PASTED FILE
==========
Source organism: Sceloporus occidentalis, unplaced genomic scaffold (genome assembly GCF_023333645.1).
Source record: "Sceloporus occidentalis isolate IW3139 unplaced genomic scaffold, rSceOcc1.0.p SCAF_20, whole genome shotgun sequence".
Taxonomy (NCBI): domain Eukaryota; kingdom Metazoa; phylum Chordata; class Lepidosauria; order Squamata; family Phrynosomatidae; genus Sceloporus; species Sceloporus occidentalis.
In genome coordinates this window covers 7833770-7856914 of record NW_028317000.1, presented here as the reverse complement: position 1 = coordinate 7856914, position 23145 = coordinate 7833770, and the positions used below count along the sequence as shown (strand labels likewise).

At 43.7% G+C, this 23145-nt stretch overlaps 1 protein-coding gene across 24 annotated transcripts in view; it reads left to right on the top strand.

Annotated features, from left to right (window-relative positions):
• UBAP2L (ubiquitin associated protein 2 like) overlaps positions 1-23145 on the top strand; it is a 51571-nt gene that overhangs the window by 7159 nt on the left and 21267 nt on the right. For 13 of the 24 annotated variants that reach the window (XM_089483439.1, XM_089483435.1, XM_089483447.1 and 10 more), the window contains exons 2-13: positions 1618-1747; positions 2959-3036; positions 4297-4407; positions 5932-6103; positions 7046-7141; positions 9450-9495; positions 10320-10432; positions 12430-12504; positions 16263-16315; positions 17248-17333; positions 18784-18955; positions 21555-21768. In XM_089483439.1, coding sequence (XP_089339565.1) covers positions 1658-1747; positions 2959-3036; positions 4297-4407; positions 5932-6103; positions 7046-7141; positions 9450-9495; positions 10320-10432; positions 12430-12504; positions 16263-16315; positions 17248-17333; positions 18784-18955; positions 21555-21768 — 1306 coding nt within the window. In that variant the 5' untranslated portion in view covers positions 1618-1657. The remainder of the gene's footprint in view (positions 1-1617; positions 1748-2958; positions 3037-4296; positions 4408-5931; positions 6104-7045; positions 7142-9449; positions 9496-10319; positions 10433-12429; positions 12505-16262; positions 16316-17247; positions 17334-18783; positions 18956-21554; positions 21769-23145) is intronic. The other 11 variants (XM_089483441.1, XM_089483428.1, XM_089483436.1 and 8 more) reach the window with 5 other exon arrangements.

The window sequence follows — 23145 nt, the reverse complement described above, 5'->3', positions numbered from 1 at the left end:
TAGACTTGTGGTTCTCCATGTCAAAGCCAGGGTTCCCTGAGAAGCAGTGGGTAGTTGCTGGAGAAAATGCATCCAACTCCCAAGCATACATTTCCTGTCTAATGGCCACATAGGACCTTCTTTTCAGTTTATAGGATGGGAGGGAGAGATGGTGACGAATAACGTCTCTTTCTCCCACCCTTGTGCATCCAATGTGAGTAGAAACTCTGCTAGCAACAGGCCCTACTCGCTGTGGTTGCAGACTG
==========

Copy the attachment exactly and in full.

Source organism: Sceloporus occidentalis, unplaced genomic scaffold (genome assembly GCF_023333645.1).
Source record: "Sceloporus occidentalis isolate IW3139 unplaced genomic scaffold, rSceOcc1.0.p SCAF_20, whole genome shotgun sequence".
Taxonomy (NCBI): domain Eukaryota; kingdom Metazoa; phylum Chordata; class Lepidosauria; order Squamata; family Phrynosomatidae; genus Sceloporus; species Sceloporus occidentalis.
In genome coordinates this window covers 7833770-7856914 of record NW_028317000.1, presented here as the reverse complement: position 1 = coordinate 7856914, position 23145 = coordinate 7833770, and the positions used below count along the sequence as shown (strand labels likewise).

At 43.7% G+C, this 23145-nt stretch overlaps 1 protein-coding gene across 24 annotated transcripts in view; it reads left to right on the top strand.

Annotated features, from left to right (window-relative positions):
• UBAP2L (ubiquitin associated protein 2 like) overlaps positions 1-23145 on the top strand; it is a 51571-nt gene that overhangs the window by 7159 nt on the left and 21267 nt on the right. For 13 of the 24 annotated variants that reach the window (XM_089483439.1, XM_089483435.1, XM_089483447.1 and 10 more), the window contains exons 2-13: positions 1618-1747; positions 2959-3036; positions 4297-4407; positions 5932-6103; positions 7046-7141; positions 9450-9495; positions 10320-10432; positions 12430-12504; positions 16263-16315; positions 17248-17333; positions 18784-18955; positions 21555-21768. In XM_089483439.1, coding sequence (XP_089339565.1) covers positions 1658-1747; positions 2959-3036; positions 4297-4407; positions 5932-6103; positions 7046-7141; positions 9450-9495; positions 10320-10432; positions 12430-12504; positions 16263-16315; positions 17248-17333; positions 18784-18955; positions 21555-21768 — 1306 coding nt within the window. In that variant the 5' untranslated portion in view covers positions 1618-1657. The remainder of the gene's footprint in view (positions 1-1617; positions 1748-2958; positions 3037-4296; positions 4408-5931; positions 6104-7045; positions 7142-9449; positions 9496-10319; positions 10433-12429; positions 12505-16262; positions 16316-17247; positions 17334-18783; positions 18956-21554; positions 21769-23145) is intronic. The other 11 variants (XM_089483441.1, XM_089483428.1, XM_089483436.1 and 8 more) reach the window with 5 other exon arrangements.

The window sequence follows — 23145 nt, the reverse complement described above, 5'->3', positions numbered from 1 at the left end:
TAGACTTGTGGTTCTCCATGTCAAAGCCAGGGTTCCCTGAGAAGCAGTGGGTAGTTGCTGGAGAAAATGCATCCAACTCCCAAGCATACATTTCCTGTCTAATGGCCACATAGGACCTTCTTTTCAGTTTATAGGATGGGAGGGAGAGATGGTGACGAATAACGTCTCTTTCTCCCACCCTTGTGCATCCAATGTGAGTAGAAACTCTGCTAGCAACAGGCCCTACTCGCTGTGGTTGCAGACTG